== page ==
With 155 days left in 2021, humans have already surpassed what global resources can sustain in a single year, according to international sustainability organization Global Footprint Network.
Earth Overshoot Day marks the date when demand for Earth’s ecological resources exceeds what the planet can regenerate. This year, the date is July 29.
The Global Footprint Network, which calculates the date each year, said humans currently use 74% more than what the planet can remake.
Mathis Wackernagel, CEO and founder of Global Footprint Network, told ABC News Radio to think of the resource deficit like a bank account.
“How long can you use 70% more than Earth can renew?” Wackernagel asked. ”You can use more than your interest payment for some time, but it reduces the asset base. And what we see as a consequence, for example, is the accumulation of CO2 in the atmosphere or deforestation.”
The Global Footprint Network found that the total global ecological footprint increased by 6.6% compared to 2020, based on data from the International Energy Agency and the Global Carbon Project.
Last year, the global forest biocapacity -- the natural resources in forests -- decreased by 0.5%, mainly due to a large spike in deforestation in the Amazon rainforest. Forests are a key to slowing climate change because they can store carbon for long periods of time.
“Last year, we had the lockdown. The lockdown changed behaviors instantaneously, quite radically, but just changed behaviors for that time,” Wackernagel said. “It didn't change the system. So we're back to where we were before in terms of resource demand.”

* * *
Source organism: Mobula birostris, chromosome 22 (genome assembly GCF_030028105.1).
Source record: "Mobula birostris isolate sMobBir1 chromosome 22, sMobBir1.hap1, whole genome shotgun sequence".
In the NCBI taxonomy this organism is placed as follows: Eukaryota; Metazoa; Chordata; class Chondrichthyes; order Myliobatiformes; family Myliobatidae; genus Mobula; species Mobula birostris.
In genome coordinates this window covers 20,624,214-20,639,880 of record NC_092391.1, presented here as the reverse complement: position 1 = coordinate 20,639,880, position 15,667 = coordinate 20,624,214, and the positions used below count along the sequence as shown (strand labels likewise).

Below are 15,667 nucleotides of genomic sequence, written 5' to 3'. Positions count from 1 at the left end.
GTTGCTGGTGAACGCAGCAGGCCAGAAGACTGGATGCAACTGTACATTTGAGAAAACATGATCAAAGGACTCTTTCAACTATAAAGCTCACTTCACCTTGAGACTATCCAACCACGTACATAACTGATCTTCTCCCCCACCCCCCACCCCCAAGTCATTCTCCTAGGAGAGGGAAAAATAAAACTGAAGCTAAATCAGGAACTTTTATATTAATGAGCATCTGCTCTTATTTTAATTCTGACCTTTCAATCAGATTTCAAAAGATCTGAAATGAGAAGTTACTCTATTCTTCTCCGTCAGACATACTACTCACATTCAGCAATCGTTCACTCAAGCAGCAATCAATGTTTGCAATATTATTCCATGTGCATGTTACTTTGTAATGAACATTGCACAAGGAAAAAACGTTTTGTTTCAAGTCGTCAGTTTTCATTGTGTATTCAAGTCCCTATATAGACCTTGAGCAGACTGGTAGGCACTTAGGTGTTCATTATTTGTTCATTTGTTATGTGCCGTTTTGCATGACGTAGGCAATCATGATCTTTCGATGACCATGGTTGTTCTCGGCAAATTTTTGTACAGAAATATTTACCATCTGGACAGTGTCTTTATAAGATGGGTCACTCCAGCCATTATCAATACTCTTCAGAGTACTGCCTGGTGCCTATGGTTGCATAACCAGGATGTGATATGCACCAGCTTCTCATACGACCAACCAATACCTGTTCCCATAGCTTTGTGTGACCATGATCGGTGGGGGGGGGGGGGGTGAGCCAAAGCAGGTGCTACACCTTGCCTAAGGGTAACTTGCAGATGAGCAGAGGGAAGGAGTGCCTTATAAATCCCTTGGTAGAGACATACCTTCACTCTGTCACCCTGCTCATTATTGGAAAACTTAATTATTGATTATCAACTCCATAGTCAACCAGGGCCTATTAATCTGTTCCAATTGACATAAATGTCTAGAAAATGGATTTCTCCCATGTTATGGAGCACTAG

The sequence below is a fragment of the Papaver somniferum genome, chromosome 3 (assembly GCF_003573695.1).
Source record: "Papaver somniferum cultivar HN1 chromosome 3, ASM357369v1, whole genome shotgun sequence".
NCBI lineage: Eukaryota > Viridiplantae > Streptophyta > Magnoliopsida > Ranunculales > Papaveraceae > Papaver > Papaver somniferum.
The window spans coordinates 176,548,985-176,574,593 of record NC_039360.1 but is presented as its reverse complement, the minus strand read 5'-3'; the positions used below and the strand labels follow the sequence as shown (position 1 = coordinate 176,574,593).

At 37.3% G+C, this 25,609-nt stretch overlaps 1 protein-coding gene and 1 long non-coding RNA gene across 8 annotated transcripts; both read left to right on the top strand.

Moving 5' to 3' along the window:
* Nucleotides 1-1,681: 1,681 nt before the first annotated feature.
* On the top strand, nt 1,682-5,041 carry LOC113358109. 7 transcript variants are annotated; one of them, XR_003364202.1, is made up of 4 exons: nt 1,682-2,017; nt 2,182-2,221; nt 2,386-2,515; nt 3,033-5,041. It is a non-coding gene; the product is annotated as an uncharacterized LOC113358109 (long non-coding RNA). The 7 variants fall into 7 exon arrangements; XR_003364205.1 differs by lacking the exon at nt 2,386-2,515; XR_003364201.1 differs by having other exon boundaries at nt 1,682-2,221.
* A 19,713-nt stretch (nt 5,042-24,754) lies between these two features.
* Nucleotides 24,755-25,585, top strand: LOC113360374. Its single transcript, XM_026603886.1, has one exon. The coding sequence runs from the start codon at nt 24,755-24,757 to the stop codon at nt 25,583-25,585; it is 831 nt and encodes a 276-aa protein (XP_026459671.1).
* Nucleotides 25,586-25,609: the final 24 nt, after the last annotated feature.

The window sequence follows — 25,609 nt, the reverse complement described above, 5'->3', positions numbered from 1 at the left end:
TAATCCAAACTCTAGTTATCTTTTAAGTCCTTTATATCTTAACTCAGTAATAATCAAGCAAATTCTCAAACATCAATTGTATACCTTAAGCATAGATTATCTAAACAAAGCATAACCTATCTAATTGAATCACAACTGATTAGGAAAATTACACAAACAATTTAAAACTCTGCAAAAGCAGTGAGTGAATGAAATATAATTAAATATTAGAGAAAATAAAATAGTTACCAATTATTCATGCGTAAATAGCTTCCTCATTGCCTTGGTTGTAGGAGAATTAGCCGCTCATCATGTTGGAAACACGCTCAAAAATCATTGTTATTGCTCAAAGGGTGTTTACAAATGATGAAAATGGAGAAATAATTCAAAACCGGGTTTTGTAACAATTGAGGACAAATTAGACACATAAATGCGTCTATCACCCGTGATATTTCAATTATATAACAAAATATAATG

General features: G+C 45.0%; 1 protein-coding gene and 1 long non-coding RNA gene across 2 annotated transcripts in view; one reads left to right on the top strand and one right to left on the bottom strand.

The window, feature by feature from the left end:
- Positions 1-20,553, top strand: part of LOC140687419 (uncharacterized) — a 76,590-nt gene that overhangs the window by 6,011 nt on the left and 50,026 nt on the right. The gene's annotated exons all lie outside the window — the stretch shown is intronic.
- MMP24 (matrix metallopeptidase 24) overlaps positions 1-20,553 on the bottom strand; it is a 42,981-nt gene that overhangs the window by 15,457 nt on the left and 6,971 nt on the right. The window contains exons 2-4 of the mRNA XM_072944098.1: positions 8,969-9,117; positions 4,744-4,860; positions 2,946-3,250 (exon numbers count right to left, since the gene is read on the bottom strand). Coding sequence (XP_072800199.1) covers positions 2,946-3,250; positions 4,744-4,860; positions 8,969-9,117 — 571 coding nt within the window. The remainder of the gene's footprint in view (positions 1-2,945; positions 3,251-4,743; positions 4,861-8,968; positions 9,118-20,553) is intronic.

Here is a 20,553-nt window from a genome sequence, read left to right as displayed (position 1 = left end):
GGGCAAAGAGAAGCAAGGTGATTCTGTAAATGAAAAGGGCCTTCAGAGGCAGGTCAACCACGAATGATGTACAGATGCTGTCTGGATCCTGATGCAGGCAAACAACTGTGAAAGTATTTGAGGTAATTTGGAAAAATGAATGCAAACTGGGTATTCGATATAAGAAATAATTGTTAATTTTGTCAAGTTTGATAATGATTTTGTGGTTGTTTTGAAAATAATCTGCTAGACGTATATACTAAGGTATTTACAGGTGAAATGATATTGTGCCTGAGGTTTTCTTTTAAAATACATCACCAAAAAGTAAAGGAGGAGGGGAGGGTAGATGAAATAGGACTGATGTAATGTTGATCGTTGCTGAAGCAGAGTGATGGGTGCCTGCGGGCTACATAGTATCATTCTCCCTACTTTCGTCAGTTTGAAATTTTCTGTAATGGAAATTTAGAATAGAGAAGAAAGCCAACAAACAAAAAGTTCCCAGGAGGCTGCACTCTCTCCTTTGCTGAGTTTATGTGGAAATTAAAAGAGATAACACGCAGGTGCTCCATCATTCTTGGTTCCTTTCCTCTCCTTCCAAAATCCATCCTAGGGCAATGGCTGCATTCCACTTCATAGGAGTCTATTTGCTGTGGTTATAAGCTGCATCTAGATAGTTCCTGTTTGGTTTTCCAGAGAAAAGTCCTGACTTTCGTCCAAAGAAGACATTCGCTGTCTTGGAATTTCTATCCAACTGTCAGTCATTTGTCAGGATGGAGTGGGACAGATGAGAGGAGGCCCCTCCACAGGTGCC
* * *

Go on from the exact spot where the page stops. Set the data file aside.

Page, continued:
The Global Footprint Network estimated carbon emissions in 2021 will be 4.8% higher than 2020, but it will still be below 2019 levels, when the overshoot date was July 26.
According to the organization, the world has been overshooting the planet's resources since the 1970s, when Earth Overshoot Day was late in December.
The date has since moved up five months, but the rate at which the date has moved up the calendar has decreased. In the 1970s, the day was moving up three days a year, now it moves less than one day a year on average over the past five years.
These are worldwide numbers, though -- if the rest of the world consumed resources the way the United States does, according to the organization, the overshoot day would have been March 14.
Wackernagel told ABC News overshoot will end someday.
“It's a question whether we do it by design or disaster,” Wackernagel said. “All of the global downturns are associated with disaster rather than design, like oil crises, financial crises, pandemic. They have pushed us down, and eventually, it will push us down if we don't do it ourselves. We can choose a comfortable path, or we will be hit by crises.”
There are ways to push Earth Overshoot Day back.
According to an analysis by the Global Footprint Network and Schneider Electric, retrofitting existing buildings to be more energy efficient and decarbonizing electricity could move the day back 21 days. If everyone in the world decreased their meat consumption by 50%, the date could be pushed back 17 days.
“If we moved Earth Overshoot Day out six days every year continuously, we'd be down to less than one planet before 2050,” Wackernagel said. “But given the huge climate debt, we may have to move faster.”